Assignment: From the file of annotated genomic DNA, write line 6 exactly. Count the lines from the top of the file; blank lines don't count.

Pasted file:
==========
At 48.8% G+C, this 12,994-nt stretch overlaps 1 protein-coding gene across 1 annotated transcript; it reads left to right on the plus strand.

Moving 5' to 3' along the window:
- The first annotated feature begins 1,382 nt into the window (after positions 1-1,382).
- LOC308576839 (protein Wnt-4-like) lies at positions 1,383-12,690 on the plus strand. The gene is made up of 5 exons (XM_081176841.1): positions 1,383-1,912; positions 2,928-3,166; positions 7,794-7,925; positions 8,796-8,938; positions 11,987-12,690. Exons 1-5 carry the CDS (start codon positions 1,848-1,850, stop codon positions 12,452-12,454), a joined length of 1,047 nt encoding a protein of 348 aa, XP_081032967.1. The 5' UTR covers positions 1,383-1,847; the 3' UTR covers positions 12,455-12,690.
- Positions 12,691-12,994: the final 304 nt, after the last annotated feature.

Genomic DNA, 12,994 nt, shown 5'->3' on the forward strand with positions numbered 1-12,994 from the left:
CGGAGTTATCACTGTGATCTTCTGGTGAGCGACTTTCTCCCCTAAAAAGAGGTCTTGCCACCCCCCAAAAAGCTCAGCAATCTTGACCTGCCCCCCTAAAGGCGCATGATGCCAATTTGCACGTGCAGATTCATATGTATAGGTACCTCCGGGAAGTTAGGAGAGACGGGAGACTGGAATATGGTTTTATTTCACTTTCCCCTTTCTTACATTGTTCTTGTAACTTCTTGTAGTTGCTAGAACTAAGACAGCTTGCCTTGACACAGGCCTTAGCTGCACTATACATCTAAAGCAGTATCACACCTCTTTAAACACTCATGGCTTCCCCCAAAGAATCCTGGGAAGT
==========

Genomic DNA, 12,994 nt, shown 5'->3' on the forward strand with positions numbered 1-12,994 from the left: